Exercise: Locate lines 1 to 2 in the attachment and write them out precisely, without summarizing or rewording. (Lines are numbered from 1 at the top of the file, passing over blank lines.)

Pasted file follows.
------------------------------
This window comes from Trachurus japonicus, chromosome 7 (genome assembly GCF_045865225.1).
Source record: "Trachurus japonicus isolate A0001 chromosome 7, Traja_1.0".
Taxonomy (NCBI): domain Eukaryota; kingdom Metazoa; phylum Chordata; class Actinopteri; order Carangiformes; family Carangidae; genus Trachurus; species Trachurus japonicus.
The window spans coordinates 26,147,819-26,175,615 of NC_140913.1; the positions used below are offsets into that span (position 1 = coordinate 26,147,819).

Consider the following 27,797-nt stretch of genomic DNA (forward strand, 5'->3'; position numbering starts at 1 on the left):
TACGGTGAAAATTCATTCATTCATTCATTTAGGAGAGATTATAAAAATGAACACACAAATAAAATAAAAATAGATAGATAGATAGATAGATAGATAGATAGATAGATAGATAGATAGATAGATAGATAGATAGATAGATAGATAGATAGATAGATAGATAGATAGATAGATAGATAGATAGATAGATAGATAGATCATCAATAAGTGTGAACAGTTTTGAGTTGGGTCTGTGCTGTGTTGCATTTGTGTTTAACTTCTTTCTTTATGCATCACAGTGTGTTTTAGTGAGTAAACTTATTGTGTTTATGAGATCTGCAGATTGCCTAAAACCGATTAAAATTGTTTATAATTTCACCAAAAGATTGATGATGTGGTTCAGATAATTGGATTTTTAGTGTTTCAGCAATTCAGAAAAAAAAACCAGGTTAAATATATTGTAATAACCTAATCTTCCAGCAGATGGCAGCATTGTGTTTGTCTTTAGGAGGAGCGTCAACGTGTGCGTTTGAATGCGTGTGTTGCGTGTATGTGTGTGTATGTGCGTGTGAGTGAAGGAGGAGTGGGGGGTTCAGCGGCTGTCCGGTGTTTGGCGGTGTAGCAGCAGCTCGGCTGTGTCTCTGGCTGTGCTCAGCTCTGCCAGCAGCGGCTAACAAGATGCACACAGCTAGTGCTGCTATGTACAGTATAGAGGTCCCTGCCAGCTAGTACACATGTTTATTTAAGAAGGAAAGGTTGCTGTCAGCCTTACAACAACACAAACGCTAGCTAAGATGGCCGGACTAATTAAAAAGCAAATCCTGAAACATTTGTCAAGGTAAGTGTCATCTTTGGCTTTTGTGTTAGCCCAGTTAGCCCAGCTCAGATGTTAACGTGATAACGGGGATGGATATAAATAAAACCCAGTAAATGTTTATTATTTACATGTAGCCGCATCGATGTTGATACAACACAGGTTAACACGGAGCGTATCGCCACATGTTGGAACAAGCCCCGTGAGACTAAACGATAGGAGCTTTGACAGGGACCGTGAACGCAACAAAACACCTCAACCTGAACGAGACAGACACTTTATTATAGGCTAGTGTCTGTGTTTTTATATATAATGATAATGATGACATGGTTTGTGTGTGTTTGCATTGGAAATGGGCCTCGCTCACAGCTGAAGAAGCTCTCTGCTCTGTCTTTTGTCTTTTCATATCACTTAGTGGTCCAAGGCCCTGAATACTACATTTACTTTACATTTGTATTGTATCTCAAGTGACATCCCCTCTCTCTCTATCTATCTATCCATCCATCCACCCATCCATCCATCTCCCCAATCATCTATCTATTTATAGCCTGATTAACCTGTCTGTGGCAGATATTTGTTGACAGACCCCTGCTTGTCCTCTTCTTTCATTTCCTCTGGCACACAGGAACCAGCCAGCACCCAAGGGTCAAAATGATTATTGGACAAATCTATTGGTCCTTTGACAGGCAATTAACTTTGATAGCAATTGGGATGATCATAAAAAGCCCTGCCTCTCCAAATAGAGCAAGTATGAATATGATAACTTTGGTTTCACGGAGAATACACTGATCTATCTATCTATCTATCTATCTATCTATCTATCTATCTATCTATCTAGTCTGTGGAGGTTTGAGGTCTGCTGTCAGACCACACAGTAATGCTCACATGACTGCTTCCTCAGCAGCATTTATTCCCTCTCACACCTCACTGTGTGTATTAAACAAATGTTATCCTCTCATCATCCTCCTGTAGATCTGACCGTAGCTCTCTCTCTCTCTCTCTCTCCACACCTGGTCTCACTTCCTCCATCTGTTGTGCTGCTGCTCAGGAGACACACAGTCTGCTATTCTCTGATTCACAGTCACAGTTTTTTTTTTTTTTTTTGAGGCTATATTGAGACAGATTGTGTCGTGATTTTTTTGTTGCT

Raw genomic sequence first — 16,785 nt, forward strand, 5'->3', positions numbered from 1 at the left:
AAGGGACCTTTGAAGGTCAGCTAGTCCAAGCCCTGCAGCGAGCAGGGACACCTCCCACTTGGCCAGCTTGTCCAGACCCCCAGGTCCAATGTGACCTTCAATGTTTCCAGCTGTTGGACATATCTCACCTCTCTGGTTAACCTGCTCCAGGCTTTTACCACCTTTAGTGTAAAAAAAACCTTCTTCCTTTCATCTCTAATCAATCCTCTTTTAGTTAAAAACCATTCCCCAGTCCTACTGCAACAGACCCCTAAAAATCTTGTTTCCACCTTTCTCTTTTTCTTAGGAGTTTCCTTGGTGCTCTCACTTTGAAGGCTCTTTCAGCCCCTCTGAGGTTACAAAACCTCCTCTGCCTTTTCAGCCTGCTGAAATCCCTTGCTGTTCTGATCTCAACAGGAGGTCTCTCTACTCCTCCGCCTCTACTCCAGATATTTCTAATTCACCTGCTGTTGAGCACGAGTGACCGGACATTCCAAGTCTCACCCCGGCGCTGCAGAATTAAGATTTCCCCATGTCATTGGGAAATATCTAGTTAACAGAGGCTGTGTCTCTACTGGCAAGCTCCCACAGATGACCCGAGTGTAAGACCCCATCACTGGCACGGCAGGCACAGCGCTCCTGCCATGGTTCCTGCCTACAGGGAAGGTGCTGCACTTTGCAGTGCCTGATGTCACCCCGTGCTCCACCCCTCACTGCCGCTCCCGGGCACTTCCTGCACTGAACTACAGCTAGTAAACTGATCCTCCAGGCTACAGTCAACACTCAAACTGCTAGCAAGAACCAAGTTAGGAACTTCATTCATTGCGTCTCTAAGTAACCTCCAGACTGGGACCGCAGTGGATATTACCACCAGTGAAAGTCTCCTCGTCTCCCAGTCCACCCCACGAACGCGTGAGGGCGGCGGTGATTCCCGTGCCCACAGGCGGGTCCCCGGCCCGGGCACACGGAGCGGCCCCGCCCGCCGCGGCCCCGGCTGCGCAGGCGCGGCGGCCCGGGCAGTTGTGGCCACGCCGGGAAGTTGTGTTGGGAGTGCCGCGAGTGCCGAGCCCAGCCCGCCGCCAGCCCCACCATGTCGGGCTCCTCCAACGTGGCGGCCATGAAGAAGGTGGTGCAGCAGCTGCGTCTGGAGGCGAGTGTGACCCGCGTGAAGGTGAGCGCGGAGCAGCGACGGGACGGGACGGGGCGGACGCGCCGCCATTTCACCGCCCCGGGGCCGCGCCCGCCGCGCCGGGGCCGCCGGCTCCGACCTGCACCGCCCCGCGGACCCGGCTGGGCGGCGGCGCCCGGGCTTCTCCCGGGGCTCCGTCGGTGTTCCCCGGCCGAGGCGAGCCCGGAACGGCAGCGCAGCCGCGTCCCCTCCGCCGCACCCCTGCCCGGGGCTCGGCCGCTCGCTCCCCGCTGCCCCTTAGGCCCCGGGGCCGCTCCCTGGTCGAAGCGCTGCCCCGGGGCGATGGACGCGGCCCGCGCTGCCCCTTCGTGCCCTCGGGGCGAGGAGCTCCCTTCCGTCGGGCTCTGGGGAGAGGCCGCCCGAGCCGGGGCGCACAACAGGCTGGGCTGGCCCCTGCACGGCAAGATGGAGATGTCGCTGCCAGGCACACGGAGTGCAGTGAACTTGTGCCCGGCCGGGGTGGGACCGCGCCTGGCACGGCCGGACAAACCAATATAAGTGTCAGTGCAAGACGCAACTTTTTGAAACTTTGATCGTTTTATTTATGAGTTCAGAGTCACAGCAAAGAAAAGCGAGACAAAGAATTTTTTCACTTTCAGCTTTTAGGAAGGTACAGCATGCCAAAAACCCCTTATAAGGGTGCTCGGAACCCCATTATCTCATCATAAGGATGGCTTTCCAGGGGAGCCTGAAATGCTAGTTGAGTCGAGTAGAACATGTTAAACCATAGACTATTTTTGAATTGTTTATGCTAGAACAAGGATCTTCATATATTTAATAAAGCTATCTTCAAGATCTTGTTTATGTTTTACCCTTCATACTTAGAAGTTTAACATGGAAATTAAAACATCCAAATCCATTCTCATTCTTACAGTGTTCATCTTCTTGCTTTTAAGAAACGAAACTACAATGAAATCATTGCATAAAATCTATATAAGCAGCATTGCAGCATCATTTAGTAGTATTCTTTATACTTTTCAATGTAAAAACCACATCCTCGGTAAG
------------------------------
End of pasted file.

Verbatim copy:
This window comes from Trachurus japonicus, chromosome 7 (genome assembly GCF_045865225.1).
Source record: "Trachurus japonicus isolate A0001 chromosome 7, Traja_1.0".